Two wheels good!

Well laden bicycles are a common feature on the roads of many countries. But in some they are put to educational use.

Well laden bicycles are a common feature on the roads of many countries. But in some they are put to educational use.

As someone who is a keen cyclist, I am seldom surprised when I hear of the accomplishments that can be achieved by individuals riding on two wheels. However, when these achievements impact positively upon the educational experiences of children I am always pleased to read reports from the press or hear about these from colleagues.

I recall a couple of years ago hearing an interesting presentation given by two members of the academic staff from the Faculty of Education at the University of West of England in Bristol, at which they described the support provided in the development of a library in rural Zimbabwe. Through various donations and fund raising events, these colleagues have regularly sent shipments of books to the country where volunteers have catalogued them and organised a library for the benefit of local people. Amongst the thousands of volumes that have crossed from the UK to Africa are many children’s books that are being used by both schools and individual children.

There is a challenge in rural Zimbabwe with regards to accessing a library, so this intrepid team have come up with an innovative solution. By providing a bicycle and panniers to the library, they have ensured that books can be delivered on a regular basis to outlying schools. A volunteer simply loads the panniers with books requested by children or schools, cycles to the venue and exchanges these for those delivered on a previous occasion. The schools and children get their books, the library has satisfied customers, the volunteer gets some exercise and everyone benefits. What could be better?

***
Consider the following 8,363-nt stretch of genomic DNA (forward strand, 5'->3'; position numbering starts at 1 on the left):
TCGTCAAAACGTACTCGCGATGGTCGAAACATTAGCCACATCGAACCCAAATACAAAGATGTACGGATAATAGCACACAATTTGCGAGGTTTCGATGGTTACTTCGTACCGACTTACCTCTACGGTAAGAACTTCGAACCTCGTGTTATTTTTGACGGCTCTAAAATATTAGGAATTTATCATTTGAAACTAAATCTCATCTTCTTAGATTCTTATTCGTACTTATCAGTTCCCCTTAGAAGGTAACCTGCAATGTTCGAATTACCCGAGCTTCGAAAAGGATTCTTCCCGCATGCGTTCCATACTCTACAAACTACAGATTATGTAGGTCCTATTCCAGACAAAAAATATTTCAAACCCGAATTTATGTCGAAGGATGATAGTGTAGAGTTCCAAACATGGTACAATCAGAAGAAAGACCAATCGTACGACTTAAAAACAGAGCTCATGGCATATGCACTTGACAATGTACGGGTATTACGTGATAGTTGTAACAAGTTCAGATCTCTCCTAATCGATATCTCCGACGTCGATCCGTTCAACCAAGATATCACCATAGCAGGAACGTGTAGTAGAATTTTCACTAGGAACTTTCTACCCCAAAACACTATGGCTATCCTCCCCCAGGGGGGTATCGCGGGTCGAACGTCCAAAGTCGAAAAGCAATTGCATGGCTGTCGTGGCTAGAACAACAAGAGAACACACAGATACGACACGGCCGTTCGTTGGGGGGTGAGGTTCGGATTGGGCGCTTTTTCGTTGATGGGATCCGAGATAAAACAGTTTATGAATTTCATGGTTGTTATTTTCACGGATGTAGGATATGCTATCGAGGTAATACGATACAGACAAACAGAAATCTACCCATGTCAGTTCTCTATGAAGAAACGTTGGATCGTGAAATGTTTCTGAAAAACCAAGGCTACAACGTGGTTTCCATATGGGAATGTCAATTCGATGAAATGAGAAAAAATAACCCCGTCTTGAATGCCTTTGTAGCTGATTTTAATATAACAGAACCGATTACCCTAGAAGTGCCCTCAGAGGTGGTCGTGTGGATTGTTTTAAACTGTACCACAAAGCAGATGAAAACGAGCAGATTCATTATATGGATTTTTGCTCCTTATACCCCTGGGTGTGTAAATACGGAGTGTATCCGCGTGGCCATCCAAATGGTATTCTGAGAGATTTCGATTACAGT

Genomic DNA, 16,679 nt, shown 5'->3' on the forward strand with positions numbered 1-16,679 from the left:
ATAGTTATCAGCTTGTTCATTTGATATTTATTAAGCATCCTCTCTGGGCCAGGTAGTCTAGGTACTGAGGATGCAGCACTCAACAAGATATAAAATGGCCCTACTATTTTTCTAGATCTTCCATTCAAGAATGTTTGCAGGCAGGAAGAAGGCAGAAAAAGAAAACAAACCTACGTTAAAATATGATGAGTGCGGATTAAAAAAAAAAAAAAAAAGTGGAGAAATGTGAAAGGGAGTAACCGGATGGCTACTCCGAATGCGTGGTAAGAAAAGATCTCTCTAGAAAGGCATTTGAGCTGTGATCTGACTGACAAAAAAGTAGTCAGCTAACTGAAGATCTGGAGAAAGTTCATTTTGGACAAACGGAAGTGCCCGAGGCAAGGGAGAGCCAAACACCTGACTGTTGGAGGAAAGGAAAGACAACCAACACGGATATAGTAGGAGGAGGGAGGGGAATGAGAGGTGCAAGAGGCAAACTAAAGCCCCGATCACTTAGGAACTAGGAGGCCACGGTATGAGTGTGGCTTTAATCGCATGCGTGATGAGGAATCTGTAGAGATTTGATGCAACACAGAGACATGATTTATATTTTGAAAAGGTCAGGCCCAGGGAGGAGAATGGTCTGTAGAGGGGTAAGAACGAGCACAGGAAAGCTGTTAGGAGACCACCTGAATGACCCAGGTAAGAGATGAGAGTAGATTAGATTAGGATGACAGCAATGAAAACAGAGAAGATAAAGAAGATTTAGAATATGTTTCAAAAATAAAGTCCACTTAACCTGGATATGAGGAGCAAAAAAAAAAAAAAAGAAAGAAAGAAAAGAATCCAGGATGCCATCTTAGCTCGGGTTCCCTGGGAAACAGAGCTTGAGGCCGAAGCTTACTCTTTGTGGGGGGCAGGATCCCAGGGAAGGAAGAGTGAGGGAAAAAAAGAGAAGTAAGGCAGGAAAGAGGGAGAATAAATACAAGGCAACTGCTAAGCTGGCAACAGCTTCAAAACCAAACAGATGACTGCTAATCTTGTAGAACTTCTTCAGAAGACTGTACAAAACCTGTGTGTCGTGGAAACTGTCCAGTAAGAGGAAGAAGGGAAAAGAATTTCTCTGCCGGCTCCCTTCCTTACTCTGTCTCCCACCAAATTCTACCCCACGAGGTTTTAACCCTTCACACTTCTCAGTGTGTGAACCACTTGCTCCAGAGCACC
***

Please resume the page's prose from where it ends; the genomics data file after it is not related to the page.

I was reminded of this situation by an article in this week’s Times Educational Supplement written by Adi Bloom. This describes how a project managed by the Agastya Education Foundation is supporting government schools in eight Indian States. Fifty nine motorcycles have been equipped with mobile laboratories containing science experiments which teachers can use with their pupils. These motorcycles, ridden by skilled pilots are able to weave their way along tracks and rough roads to ensure that science is delivered to the doors of schools where facilities are generally very poor. This superb initiative has been shortlisted for a prize from the World Innovation Summit for Education. I hope that we may hear more about their successes in the coming months.

Both of these projects demonstrate the determination that individuals have, to ensure that children who live in difficult circumstances or remote locations gain access to meaningful education. Such schemes require co-ordination and dedication, but above all they are dependent upon individuals with imagination and the drive to start projects that may at first appear unusual. Without such people there would still be children in Zimbabwe with very little access to books, and others in India unable to conduct the kind of experiments that may enthuse the next generation of scientists.